How often do you think your clients talk about your business? Do you think it’s positive or negative? Are they even speaking about the services you provide them at all? Although these are good questions to think about, the answers aren’t always straightforward. While clients may not be talking about you to other business owners, they are always evaluating your business and business processes. Clients evaluate you every time you provide a financial statement, tax return, answer the phone, send an invoice or email or any other service for that matter. Their evaluation plays a major role in the success of your product portfolio. So, the best way to determine if your clients’ evaluations are positive or negative is to implement a system to leverage their feedback.
Client feedback is an important factor for any system you implement, product you sell or service you offer. Implementing a powerful feedback system allows you to gain client or outside viewpoints and determine where your business is lacking and succeeding. Often times, the non-technical aspects of what you do are noticed most. Clients usually leave a firm not because the firm was lacking technology but because of the way they were treated. Perceived indifference, or the little things that communicate to the client that they aren’t as important to the firm as they should be, are the issues that cause clients to leave your firm. To limit the occurrence of this, ask yourself: what are your firm’s areas of perceived indifference? Is it your calling procedures? Billing procedures? Are you not meeting deadlines? etc. Hold yourself accountable to find out what these issues are and fix them immediately because every day you don’t make changes, you raise the risk of losing clients who feel uncared for or unnoticed.
The best way to diagnose your issues is to ask your clients for feedback and most importantly, listen to what they have to say. Your clients more than likely have the answers and are more than willing to share them. Besides, you want your client discussing their concerns with you first, not with other prospects or businesses. Great ways to receive client feedback include creating feedback surveys or running a Client Advisory Board (CAB). The intensity level of feedback you receive from the CAB or surveys will help you address which issues take precedence over others. Once you determine the priority of the issues, then you can move forward in implementing ideas, products or services to ease and improve the concerns.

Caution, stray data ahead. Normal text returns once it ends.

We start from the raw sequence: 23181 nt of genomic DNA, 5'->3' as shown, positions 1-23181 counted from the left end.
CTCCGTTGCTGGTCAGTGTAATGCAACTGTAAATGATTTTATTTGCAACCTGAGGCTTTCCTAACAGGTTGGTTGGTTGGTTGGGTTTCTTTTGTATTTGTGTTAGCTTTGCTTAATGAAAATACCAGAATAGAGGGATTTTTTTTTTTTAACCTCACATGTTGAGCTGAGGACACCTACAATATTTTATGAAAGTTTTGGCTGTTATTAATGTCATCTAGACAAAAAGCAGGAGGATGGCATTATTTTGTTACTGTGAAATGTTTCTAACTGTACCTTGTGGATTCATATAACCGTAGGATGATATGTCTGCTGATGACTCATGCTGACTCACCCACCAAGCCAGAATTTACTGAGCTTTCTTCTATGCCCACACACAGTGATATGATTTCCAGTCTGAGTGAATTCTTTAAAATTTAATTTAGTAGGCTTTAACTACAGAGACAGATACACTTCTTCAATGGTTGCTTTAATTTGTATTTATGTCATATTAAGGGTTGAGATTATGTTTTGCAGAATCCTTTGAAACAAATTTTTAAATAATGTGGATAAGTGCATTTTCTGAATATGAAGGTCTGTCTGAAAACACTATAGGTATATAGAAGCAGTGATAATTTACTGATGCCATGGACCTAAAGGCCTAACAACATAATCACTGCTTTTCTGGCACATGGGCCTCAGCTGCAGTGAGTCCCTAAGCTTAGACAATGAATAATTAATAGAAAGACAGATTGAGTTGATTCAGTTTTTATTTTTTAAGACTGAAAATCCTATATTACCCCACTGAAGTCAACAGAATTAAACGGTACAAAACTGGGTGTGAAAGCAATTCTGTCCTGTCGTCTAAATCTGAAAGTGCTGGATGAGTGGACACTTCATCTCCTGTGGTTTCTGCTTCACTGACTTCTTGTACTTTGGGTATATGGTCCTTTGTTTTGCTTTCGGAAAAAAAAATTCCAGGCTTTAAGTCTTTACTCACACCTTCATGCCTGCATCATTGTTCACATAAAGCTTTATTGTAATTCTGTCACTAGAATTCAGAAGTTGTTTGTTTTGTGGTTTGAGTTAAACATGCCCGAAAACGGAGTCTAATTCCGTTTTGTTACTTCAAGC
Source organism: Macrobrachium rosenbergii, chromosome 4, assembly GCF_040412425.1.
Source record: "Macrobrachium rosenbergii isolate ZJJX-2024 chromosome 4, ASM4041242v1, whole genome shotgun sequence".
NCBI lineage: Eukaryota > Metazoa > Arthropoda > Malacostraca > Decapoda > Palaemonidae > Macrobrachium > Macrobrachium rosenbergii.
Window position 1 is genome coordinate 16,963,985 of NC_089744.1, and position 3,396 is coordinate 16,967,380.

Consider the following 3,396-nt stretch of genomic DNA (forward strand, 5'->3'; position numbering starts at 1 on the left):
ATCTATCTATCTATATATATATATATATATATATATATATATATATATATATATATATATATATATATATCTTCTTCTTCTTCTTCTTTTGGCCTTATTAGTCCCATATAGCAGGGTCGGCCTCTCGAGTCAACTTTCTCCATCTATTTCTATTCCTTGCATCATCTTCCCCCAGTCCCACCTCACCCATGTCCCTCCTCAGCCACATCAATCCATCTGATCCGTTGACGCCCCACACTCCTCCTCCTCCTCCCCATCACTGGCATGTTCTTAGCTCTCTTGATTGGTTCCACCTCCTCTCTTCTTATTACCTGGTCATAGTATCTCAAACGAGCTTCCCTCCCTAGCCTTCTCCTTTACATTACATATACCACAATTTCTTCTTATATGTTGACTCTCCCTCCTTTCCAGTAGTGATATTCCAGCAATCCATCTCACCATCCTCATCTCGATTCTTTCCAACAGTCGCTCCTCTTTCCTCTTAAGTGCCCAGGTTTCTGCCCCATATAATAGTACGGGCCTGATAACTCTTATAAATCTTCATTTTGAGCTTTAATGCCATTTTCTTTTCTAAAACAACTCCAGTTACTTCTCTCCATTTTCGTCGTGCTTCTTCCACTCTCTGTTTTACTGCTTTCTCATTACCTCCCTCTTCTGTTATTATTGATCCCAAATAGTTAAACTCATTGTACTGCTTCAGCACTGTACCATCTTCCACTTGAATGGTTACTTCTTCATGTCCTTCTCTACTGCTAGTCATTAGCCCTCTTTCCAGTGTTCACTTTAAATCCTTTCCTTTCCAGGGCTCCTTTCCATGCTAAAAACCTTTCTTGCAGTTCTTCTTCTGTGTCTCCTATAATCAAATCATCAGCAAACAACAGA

Client feedback will motivate your firm to hold each team member accountable to a new level of client expectation. This feedback will improve the services you offer as well as help you find additional opportunities for your existing clients. After holding a CAB, ask participating clients if they would be willing to participate again in six months. This will allow you to measure your progress and gain their feedback on the processes or services your firm implemented.
Through leveraging feedback and listening to your clients, not only can you improve your offerings, but you can also increase your client retention rate. You will have more fulfilling, longer lasting and mutually beneficial relationships with your clients. With a feedback system, you also set your firm up to attract similar clients or more clients that you want.
About the Author
Colin DunnDirector & Co-founder at PANALITIX
Colin is a Chartered Accountant who, having spent almost 10 years with one of the fastest growing and most innovative firms in the UK, has spent the last 19 years working exclusively with the Accounting profession with a focus on helping them implement business advisory services with their clients. He is passionate about helping turn Accounting practices into Accounting businesses and holds a Bachelor of Arts (Hons) and is a qualified ACA. Colin is relentless in the pursuit of improving the performance of every firm he coaches.
Colin is the brains behind ENGAGER (previously the PANALITIX app), TRUST and Proactive Success System, PANALITIX’s three cloud applications for Accountants.
He is also a prodigious author and generator of content, primarily in the form of ‘how to’ material to enable Accountants to respond to client needs with value-based services. He is the author of the bestselling book “Accountants: The Natural Trusted Advisors.”